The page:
For this week’s column, I thought I would discuss some specific Massachusetts laws that make an involuntary termination from employment unlawful in Massachusetts. Please keep in mind, however, that as a general rule, Massachusetts is an employment at will state. Therefore many involuntary terminations, even though unfair, are still lawful. In previous columns, I have described at some length the harshness of the employment at will doctrine and, thus, will not include it as part of this column.
Massachusetts General Law Chapter 152, sect. 75B(2) prohibits employers from discharging or otherwise discriminating against an employee for exercising rights under the Worker’s Compensation act. An interesting exception within this statute, however, is that this law does not apply to employees who are subject to an inconsistent collective bargaining agreement. What this means is that if the employee is in a union, and the union contract states that arbitration is the sole remedy for an employee termination, then the union contract will “preempt” the Massachusetts law. Nonetheless, if in fact the employee can show that they were indeed terminated because of the worker’s compensation claim they should still win their case of wrongful termination.
Massachusetts General Law Chapter 268,sect.14A makes it unlawful for an employer to terminate an employee for serving on a jury. Indeed, a secondary authority on this issue provides a terminated employee with a specific civil remedy, as well as subjecting the employer to criminal charges.
In previous columns, I have discussed wrongful terminations based upon an
Employer refusing to pay the employee previously earned income, as well as providing the employee the right to treble damages for the wages, reasonable attorney fees (admittedly an oxymoron), and interest.
A Federal statute, the “Occupational Safety and Health Act” (OSHA), section 11c prohibits the employer from discharging an employee for exercising his/her rights under the OSHA law. Massachusetts has a law with similar provisions, known as “The Right-to-know Law,” which also has a non-retaliatory provision.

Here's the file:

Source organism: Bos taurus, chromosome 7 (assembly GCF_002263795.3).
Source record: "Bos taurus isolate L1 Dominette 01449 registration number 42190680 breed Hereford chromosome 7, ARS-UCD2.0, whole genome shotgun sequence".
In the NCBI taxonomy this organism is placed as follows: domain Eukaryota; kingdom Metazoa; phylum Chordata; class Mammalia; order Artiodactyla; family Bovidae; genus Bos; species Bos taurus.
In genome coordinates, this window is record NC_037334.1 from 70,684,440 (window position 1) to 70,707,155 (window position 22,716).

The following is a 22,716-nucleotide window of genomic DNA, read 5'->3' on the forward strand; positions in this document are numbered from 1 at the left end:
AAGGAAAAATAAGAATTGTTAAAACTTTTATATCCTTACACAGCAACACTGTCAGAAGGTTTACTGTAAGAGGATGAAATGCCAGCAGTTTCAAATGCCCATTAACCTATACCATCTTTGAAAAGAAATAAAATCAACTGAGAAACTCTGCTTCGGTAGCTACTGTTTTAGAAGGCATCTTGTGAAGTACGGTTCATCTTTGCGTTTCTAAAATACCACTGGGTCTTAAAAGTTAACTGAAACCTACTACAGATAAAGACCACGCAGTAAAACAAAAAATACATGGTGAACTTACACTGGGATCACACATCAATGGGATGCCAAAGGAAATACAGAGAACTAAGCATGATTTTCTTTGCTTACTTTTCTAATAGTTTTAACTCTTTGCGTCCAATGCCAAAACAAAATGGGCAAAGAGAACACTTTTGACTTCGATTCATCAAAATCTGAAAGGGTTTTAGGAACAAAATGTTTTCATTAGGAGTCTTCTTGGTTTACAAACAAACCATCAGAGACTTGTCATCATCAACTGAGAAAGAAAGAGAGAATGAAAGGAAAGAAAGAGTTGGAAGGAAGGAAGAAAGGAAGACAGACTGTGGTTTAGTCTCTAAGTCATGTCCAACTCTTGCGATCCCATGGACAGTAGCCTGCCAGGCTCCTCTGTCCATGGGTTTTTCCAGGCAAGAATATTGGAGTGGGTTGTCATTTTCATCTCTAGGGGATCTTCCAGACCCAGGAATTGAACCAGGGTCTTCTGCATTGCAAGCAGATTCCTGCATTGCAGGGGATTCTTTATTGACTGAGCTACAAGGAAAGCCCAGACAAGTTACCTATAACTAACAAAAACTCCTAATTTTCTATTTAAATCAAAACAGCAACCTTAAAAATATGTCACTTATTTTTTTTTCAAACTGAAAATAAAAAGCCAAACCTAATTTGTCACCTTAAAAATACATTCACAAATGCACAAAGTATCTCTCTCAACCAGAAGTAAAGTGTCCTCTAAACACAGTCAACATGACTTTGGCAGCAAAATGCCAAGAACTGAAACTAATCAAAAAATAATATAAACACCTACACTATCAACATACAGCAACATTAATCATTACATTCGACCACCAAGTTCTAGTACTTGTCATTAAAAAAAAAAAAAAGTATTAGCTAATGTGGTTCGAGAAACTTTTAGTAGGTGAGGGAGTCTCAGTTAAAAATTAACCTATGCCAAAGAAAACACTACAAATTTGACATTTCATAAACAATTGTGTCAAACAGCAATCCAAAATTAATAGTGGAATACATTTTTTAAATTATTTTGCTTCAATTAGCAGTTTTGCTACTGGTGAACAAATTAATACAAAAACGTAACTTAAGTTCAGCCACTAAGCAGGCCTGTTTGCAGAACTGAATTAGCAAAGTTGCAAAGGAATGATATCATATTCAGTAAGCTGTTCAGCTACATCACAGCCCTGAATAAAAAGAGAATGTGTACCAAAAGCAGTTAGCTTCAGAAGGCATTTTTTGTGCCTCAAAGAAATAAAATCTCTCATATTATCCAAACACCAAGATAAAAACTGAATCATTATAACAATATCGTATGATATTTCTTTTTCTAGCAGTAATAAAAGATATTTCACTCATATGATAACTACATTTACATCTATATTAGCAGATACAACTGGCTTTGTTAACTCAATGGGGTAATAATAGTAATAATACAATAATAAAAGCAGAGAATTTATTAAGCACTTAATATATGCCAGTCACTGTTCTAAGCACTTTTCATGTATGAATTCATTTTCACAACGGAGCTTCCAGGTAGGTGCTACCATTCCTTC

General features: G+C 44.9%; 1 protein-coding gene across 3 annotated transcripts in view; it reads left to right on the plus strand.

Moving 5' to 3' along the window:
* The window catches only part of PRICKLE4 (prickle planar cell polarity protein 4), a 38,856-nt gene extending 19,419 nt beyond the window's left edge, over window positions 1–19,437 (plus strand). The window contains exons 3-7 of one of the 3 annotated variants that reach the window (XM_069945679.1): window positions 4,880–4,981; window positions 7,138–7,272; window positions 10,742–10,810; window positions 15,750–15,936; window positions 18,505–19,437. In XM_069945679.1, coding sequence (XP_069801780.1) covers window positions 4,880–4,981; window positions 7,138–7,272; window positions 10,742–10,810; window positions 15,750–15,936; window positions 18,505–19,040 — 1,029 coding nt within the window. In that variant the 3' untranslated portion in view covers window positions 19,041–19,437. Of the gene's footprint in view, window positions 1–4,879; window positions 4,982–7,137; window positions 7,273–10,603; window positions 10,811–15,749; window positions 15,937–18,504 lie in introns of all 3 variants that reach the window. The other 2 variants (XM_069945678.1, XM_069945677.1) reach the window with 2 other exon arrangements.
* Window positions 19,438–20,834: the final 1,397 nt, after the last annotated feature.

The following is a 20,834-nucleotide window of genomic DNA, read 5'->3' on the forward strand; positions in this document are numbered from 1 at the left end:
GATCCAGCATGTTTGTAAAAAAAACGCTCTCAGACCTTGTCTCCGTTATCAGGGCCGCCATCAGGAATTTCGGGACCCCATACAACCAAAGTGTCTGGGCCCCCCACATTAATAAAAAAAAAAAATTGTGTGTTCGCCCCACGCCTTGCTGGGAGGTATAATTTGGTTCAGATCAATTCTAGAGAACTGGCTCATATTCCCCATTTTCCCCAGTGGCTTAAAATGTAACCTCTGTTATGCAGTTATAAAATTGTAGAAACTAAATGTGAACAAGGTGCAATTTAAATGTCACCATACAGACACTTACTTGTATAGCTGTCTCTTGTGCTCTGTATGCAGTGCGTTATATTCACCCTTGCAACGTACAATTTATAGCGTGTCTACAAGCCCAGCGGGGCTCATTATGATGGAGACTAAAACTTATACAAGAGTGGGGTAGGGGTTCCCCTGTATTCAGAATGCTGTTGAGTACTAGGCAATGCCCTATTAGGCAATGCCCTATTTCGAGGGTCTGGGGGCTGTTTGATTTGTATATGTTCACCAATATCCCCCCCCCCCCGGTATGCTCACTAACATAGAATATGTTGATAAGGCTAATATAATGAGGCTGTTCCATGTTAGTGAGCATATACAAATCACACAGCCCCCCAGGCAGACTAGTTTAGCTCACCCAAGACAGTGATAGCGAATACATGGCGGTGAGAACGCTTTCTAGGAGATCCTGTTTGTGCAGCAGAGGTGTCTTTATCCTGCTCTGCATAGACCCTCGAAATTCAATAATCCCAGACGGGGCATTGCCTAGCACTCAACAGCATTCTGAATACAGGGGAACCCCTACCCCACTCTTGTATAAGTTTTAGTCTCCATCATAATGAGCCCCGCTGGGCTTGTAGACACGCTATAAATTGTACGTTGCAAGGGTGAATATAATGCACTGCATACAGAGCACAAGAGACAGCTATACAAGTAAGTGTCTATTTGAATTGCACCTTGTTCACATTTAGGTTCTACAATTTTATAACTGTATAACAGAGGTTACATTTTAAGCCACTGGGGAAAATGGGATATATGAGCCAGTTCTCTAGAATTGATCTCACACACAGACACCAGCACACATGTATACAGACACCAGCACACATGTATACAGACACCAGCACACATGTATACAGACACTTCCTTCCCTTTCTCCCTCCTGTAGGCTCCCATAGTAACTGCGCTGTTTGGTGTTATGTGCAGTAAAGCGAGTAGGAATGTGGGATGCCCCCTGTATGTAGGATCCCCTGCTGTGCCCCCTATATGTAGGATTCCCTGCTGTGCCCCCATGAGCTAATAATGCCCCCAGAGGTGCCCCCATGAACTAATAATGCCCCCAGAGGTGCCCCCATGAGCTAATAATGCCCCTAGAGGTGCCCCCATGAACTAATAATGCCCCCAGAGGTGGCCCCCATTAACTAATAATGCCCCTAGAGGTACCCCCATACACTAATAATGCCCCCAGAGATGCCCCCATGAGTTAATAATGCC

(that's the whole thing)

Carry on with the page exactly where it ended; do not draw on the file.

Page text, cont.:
There are additional similar protections under Massachusetts case law, known as the Flesner doctrine (named after the plaintiff in the particular case) that provide employees with remedies for terminations for cooperating with law enforcement agencies, as well as for “Whistle-Blower” actions where employees are terminated for reporting unlawful conduct by their employer. In 1994 the legislature passed a law that provided specific remedies for public employees who engage in whistle-blowing against their agency. There is also a “Public Policy Doctrine” in Massachusetts, derived from the State Constitution, that also provides employees with protection from wrongful terminations in which they report employer practices that would be considered in the “public’s interest” to be aware of.
Also, as discussed in previous columns, Massachusetts has rigorously enforced anti-discriminatory laws that provide rights to employees who are involuntarily terminated as a result of what is called a “protected class.” The descriptions of these classes can be found under Massachusetts General Laws chapter 151b, and are usually enforced at the Massachusetts Commission Against Discrimination.
The above laws are only some of the provisions that protect employees from wrongful terminations, and are not intended to be all-inclusive. Also, in order to determine if a particular set of circumstances falls within any of these laws, it is a good idea to check with an attorney who focuses on employment law.
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